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Raquel Forner (April 22, 1902 – June 10, 1988) was an Argentine painter known for her expressionist works.

Life[edit]

Forner was born in Buenos Aires in 1902.[1][2] Her father was Spanish by nationality and her mother was an Argentine of Spanish descent.[1] As a result of frequent family travel to Europe Forner spent part of her childhood in Spain, and later developed an artistic interest in the Spanish Civil War.[1]

Forner completed studies at the National Academy of Fine Arts (today part of the National University Art Institute) in Buenos Aires in 1923.[3] A year before graduation she received an appointment to teach drawing at the same academy.[1] In 1924 she received a third place award from the Argentine National Salon of Fine arts, and in 1928 she had her first solo exhibition in Buenos Aires.[1] Afterward she relocated to Paris and studied with Othon Friesz.[3]

In 1936 she married Argentine sculptor Alfredo Bigatti.

Artistic themes[edit]

Forner's work demonstrated an interest in current events, and from the beginning of the Spanish Civil War in 1936 this took a dramatic and tragic tone.[3] She borrowed ideas from surrealism during the 1940s, adapting its esthetic of distortion without seeking to reproduce a dream state.[1] In 1942 she took first place at the Argentine National Salon competition.[1] During the 1940s through most of the 1950s she produced several series on similar tragic themes in a primarily expressionist mode.[3] Forner often portrayed strong female figures, but not as specific explorations into gender norms.[1]

Beginning in 1957, coinciding with the space race, Forner's attention turned to imagined scenes of interplanetary travel.[1][3] With her Space Series, which exhibited in Europe and earned recognition, she became one of the earliest fine artists to portray scenes of outer space.[1] This period is characterized by a more vibrant use of color and a personal cosmic mythology of her own creation.[3] Forner's artistic portrayals of space travel continued until the 1970s.[2] The United States National Air and Space Museum in Washington, D.C. has several examples of her late period work in its collection.[2]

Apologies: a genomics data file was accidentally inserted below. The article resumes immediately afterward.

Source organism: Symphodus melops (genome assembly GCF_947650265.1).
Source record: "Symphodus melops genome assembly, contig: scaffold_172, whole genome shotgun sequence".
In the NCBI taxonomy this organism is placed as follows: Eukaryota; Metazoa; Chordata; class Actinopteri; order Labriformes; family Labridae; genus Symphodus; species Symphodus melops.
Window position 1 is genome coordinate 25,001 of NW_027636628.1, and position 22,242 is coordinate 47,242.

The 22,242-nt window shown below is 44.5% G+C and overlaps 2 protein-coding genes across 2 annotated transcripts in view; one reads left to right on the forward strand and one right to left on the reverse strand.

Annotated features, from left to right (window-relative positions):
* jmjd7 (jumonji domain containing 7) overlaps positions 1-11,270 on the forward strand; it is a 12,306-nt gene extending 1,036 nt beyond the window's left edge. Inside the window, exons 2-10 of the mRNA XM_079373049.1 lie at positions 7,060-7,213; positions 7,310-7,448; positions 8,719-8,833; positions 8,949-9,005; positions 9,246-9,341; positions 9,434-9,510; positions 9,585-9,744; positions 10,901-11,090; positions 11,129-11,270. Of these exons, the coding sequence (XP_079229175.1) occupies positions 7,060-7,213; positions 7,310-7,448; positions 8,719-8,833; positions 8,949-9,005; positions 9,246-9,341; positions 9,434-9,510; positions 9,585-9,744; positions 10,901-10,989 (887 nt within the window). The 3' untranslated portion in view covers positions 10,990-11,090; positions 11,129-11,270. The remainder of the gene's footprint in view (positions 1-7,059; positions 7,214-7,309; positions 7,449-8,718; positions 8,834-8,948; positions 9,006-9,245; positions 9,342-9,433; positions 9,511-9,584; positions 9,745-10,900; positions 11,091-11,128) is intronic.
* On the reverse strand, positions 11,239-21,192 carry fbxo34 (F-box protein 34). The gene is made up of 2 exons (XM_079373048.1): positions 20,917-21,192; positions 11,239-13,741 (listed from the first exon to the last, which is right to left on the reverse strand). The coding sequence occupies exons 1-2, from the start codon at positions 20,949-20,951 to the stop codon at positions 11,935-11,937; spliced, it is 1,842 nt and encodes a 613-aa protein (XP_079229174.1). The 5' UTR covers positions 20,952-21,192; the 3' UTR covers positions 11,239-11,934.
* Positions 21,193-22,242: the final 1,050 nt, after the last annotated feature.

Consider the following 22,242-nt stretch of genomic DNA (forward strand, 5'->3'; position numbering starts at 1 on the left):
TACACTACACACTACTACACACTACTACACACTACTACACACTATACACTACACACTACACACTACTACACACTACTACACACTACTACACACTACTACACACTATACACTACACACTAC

Her work was exhibited widely throughout Argentina, and she was given two Konex Awards (the highest in the Argentine cultural realm) in 1982. Forner died in Buenos Aires in 1988. That year, the Buenos Aires Museum of Modern Art organized a retrospective in her honor.[4]

References[edit]

  1. ^ a b c d e f g h i j Kristin G. Congdon and Kara Kelley Hallmark (2002). Artists from Latin American Cultures: A Biographical Dictionary. Greenwood Press. pp. 78–80. ISBN 978-0-313-31544-2. Retrieved 2009-05-09. 
  2. ^ a b c David William Foster, Melissa Fitch Lockhart, Darrell B. Lockhart (199). Culture and customs of Argentina. Greenwood Publishing Group. pp. 150–151. ISBN 978-0-313-30319-7. Retrieved 2009-05-10. 
  3. ^ a b c d e f Jane Turner, ed. (2000). Encyclopedia of Latin American and Caribbean Art. Macmillan Reference Limited. p. 278. 
  4. ^ Fundación Konex: Raquel Forner (Spanish)

Original courtesy of Wikipedia: http://en.wikipedia.org/wiki/Raquel_Forner — Please support Wikipedia.
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266 news items

M24 Digital

M24 Digital
Fri, 12 Feb 2016 05:07:30 -0800

Nacida en la localidad santafesina de Esperanza en 1941, Tessio reside en Buenos Aires y fue alumna de los maestros Leopoldo Torres Aguero, Raquel Forner y Juan Batlle Planas y una de sus primeras exposiciones fue en 1970, en la galería Lirolay, ...

Télam

Télam
Wed, 27 Jan 2016 13:21:10 -0800

La artista que nació en la localidad santafesina de Esperanza en 1941 y residente en Buenos Aires, de ojos luminosos y espontánea calidez, fue alumna de los maestros Leopoldo Torres Aguero, Raquel Forner y Juan Batlle Planas y una de sus primeras ...

Clarín.com

Clarín.com
Mon, 18 Jan 2016 10:22:30 -0800

Reunidos bajo un relato curatorial guiado por Florencia Suárez Guerrini, presenta importantes obras de Antonio Berni, Raquel Forner, Benito Quinquela Martín, Eugenio Daneri, Carlos Alonso, Alfredo Gramajo Gutiérrez, Enrique Policastro, Prilidiano ...

lanacion.com (Argentina)

lanacion.com (Argentina)
Thu, 19 Dec 2013 20:41:15 -0800

Raquel Forner fue una testigo privilegiada de gran parte del siglo XX. Nacida en 1902, estudió dibujo en la Academia Nacional de Bellas Artes y egresó en 1922, década muy importante en la renovación de las artes en Buenos Aires. En ese entonces ...

Hyperallergic

Hyperallergic
Thu, 28 May 2015 18:01:03 -0700

Space exploration and the science fiction imagination of alien encounters out in the stars reached their peak of optimistic possibility between the 1940s and 1970s, culminating with the first moon landing in 1969. In Past Futures: Science Fiction ...

lareviewofbooks

lareviewofbooks
Wed, 23 Sep 2015 22:17:15 -0700

The astronauts and cosmonauts imagined by Argentine Raquel Forner, Mexican Rufino Tamayo, and Paraguayan Carlos Colombino, for example, are not uniformed and helmeted figures in white but strange creatures mutated into a subtly colorful variety of ...

Bowdoin News

Bowdoin News
Wed, 04 Mar 2015 14:18:45 -0800

Exhibition charts artistic production from North, Central, and South America during the Cold War Era, featuring works by Raquel Forner, Gyula Kosice, Roberto Matta, and Robert Smithson, among others. " Astronauta y testigos, televisados," 1971, oil on ...

PopMatters

PopMatters
Mon, 15 Jun 2015 05:04:55 -0700

This is sci-fi-themed art painted on a deeply symbolic canvas: impressionistic, post-modern, surreal, experimental. As such, artists like Rufino Tamayo (Mexico), Roberto Matta (Chile), Raquel Forner (Argentina) and dozens more demonstrate the sort of ...
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